An author of a new study associating the hypnotic zolpidem (Ambien) with higher rates of patient falls says hospitalists should keep the popular drug’s risks front of mind.
The retrospective cohort study in the Journal of Hospital Medicine, “Zolpidem is Independently Associated with Increased Risk of Inpatient Falls,” found that the rate of falls increased nearly six times among patients taking the sleep agent.1 The research team at the Center for Sleep Medicine at the Mayo Clinic in Rochester, N.Y., calculated one additional fall for every 55 admitted patients who were administered the treatment.
“What this says to me is if one is going to use zolpidem, you have to be aware you’re increasing the risk of fall,” says sleep specialist Timothy Morgenthaler, MD, the Mayo Clinic’s chief patient officer. “Knowledgeable of that, one ought to consider whether there are alternatives or whether the risks outweigh the goal in that setting.”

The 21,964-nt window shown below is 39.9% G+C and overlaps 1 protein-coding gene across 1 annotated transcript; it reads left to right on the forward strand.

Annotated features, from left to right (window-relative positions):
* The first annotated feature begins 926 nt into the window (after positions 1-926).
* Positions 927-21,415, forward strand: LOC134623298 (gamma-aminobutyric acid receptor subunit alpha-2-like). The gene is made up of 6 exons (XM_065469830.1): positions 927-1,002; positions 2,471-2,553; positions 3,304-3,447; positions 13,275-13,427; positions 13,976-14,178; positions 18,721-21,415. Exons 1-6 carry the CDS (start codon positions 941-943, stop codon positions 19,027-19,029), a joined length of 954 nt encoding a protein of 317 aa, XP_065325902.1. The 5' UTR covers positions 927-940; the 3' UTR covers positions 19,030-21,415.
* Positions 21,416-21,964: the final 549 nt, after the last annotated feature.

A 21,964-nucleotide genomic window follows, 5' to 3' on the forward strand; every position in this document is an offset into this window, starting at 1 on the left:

Dr. Morgenthaler says zolpidem is the most commonly prescribed hypnotic at his hospital, and believes it to be the most common treatment in the U.S. He began studying the issue after nurses reported that it appeared patients were falling after taking the agent. In response to the study, Mayo Clinic removed zolpidem from many of its admission order sets and attempted to help improve patient sleep via other methods, including noise reduction.
“We haven’t removed it from our formulary, and I’m not saying it doesn’t have a role in some points,” he says, “but rather than encouraging it as an option in patients being admitted into the patient, we’re choosing instead now to encourage nonpharmacologic sleep enhancements.”
Visit the-hospitalist.org for more information about HM’s approach to patient falls.